Reimagine Boston Main Streets
Reimagine Boston Main Streets is a community engagement process. It's designed to strengthen the future of the Boston Main Streets program. Our goal is to embed equity into our Main Streets program. This is particularly true as our local economy feels the impact of COVID-19.We want to help close the racial wealth gap. We plan to support new and existing businesses to enhance the local economic development in our neighborhoods and create more jobs. We have engaged with Strategy Matters, CJ Strategies, and ASG to lead this process.
Have a favorite Main Street district? Let us know by taking our survey:
Program goals and timeline
The goal of this program is to embed equity into our Main Streets initiative. We're especially concerned about how our local economy will be affected by COVID-19. We want to help close the racial wealth gap by supporting new and existing businesses.
We hope to enhance local economic development and create more jobs in our neighborhoods.
TimelineCommunity Listening Sessions: Nov. 2020 – March 2021 Next Steps: (March 2021 – September 2021*)
- Research and analysis: We want to understand:
- how the program is used
- what gaps exist within our system, and
- the impact the program has on local economic growth.
- Community Feedback on the initial report
- Final report and implementation plan launch
*Subject to change.
These goals to Reimagine Boston Main Streets will guide the project through 5 phases:
- Identify implementable strategies for neighborhood business growth, with an emphasis on local, resident-owned businesses.
- Identify implementable strategies that support the growth of minority-owned, immigrant-owned, and women-owned businesses.
- Align Main Streets goals to those of the Mayor’s Office of Economic Development: Equity and Inclusion, Jobs and business development; and Local-placemaking and community economic development
- Create a community engagement process for reimagining Main Streets that will be an inclusive, business-led process that will activate local placemaking equitably across the city to create jobs and economic growth for Boston’s residents and businesses.
- Determine distinct measures of success for a Main Streets commercial district.
Stakeholder Engagement (to date)
The consulting team, working in collaboration with the City of Boston and all 20 Main Streets directors, is engaging stakeholders through public listening sessions, interviews, on the ground outreach, and surveys.
This information-gathering phase of the project aids in a deep analysis of the strengths, weaknesses, opportunities, and threats of the current Boston Main Streets program.
There have been 14 language-accessible virtual listening sessions to date. These open forum sessions provided an opportunity for over 300 residents, business owners, and other community members to share their experiences with the Boston Main Streets program.
Listening sessions were held in the following neighborhoods/districts:
- Brighton and Allston
- Mission Hill, Roxbury, and Mattapan
- Three Squares, Egleston Square, East Boston
- Roslindale, Hyde Park, West Roxbury, JP Centre South
- Fields Corner
- Greater Grove Hall, Four Corners, Bowdoin Geneva, Upham’s Corner
- Ashmont, Washington Gateway
- In-language listening sessions for Chinese, Vietnamese, Spanish, Haitian Creole, and Portuguese speakers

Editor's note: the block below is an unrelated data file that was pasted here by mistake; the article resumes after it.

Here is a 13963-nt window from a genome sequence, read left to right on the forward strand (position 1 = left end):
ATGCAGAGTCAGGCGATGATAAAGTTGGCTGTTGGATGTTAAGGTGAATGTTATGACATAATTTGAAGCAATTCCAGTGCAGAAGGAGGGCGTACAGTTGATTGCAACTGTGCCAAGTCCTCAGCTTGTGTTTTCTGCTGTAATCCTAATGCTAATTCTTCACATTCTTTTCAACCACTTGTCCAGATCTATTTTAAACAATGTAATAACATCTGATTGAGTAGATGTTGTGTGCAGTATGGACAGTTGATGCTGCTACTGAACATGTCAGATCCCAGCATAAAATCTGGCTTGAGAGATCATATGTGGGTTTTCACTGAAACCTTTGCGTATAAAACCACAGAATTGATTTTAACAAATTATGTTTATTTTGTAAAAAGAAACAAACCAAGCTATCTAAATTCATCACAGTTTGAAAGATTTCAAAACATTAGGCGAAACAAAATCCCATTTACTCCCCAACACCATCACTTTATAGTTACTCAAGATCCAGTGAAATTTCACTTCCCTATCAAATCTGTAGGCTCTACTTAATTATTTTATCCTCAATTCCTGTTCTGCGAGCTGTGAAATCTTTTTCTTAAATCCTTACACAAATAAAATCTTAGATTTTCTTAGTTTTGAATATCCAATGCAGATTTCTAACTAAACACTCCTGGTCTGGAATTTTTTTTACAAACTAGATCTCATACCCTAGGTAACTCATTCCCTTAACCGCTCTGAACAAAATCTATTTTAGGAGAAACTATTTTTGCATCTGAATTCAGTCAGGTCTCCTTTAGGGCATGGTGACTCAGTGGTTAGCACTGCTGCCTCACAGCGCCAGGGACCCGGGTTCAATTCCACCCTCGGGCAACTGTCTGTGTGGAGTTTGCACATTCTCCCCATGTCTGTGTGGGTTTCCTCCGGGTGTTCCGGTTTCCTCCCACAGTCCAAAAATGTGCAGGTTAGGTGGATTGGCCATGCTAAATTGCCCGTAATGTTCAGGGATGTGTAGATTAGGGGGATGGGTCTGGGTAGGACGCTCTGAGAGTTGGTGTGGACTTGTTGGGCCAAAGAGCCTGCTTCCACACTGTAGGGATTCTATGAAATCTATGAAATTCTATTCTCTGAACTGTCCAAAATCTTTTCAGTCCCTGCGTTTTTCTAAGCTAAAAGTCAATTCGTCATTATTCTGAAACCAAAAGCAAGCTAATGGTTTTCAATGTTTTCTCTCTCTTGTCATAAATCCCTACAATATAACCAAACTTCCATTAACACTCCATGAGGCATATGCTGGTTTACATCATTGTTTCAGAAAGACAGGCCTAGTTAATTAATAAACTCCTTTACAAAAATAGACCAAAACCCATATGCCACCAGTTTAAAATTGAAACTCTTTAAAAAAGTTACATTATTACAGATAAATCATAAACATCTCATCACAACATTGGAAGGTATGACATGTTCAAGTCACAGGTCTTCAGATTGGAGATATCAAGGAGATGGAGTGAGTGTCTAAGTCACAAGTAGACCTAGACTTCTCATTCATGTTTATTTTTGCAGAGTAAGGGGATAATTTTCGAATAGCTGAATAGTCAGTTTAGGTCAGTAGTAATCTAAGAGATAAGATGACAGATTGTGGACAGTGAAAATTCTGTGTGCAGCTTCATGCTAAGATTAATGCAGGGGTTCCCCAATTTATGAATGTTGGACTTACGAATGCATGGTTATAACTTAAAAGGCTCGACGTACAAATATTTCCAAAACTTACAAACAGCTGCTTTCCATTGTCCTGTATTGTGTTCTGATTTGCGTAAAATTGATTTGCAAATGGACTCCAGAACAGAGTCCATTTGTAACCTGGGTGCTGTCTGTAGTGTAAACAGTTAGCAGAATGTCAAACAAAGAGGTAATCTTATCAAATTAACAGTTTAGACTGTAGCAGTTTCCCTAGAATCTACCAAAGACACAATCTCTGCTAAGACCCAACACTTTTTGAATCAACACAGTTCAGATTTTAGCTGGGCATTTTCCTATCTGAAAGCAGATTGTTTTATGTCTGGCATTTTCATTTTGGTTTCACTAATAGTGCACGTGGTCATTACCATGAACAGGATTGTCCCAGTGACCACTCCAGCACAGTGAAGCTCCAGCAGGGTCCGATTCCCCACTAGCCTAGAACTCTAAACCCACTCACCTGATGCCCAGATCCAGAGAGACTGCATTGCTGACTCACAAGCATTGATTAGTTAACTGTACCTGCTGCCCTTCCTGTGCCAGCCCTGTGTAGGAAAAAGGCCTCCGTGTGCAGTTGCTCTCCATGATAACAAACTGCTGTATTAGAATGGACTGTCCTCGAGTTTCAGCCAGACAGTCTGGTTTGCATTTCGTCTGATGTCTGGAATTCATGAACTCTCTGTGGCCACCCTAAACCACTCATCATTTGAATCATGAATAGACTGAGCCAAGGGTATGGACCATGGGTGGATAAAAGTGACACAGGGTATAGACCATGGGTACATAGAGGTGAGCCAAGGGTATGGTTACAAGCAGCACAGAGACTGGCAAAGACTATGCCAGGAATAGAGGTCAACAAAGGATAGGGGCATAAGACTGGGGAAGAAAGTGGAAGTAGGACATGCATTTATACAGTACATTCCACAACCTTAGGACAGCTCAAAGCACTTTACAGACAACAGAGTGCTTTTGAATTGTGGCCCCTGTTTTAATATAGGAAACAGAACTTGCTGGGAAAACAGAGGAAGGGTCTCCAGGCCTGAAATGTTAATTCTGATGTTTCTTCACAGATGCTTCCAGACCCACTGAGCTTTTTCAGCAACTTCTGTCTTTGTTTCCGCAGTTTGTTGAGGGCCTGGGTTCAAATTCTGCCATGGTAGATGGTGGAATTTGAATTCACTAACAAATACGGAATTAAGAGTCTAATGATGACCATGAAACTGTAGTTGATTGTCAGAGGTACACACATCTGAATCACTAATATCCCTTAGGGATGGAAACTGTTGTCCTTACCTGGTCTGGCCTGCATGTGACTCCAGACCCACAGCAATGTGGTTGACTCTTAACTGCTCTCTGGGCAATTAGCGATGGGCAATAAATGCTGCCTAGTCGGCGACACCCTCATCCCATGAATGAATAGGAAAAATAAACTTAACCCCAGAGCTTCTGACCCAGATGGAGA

- Additional in-language community conversations for Spanish, Haitian Creole, and Portuguese speakers
The consulting team has conducted over 15 interviews including Main Street directors, other business owners, leadership from other business supports, Boston Main Street Foundation members, and subject matter experts. Click here to learn more about the emerging themes from these conversations.
- Main Streets is highly aligned with many other well-established models and efforts that support vibrant business districts. Where are there opportunities for BMS to create or solidify partnerships that accelerate its commitment to economic development + community revitalization?
- City-based supports for specific neighborhoods do not feel connected or cohesive to the overarching Boston Main Streets program. What is and what should be the relationships between Boston Main Streets, Neighborhood Business Managers, and other city offices?
- Outside of the Boston Main Streets program and the individual organizations, there’s not a lot of understanding of what Main Streets is or does.
- Businesses and Main Street directors see that the city has been able to quickly mobilize this past year and wish for the city to replicate what’s working.
Share your ideas, input, and feedback
Community Feedback is essential to this process.
If you have been unable to participate in one of the listening sessions, please take a moment to complete the reimagine Boston Main Streets Community Survey.
Please note: All listening sessions and surveys are open to anyone who lives, works, or spends time in any of Boston's neighborhoods.
Emerging themes from the surveys (to date):
- The top 3 challenges business owners face are long term planning for the health and growth of their business, access to capital, and gentrification
- The top 3 attributes business owners like most about where their business is located are access to public transportation, walkability, and a diverse community
- The top 3 characteristics residents used to describe their neighborhoods were walkable, access to public transportation, and safe
- The top 3 places residents hear about new businesses and opportunities to patronize these businesses are from their district main street, neighborhood Facebook groups, and word of mouth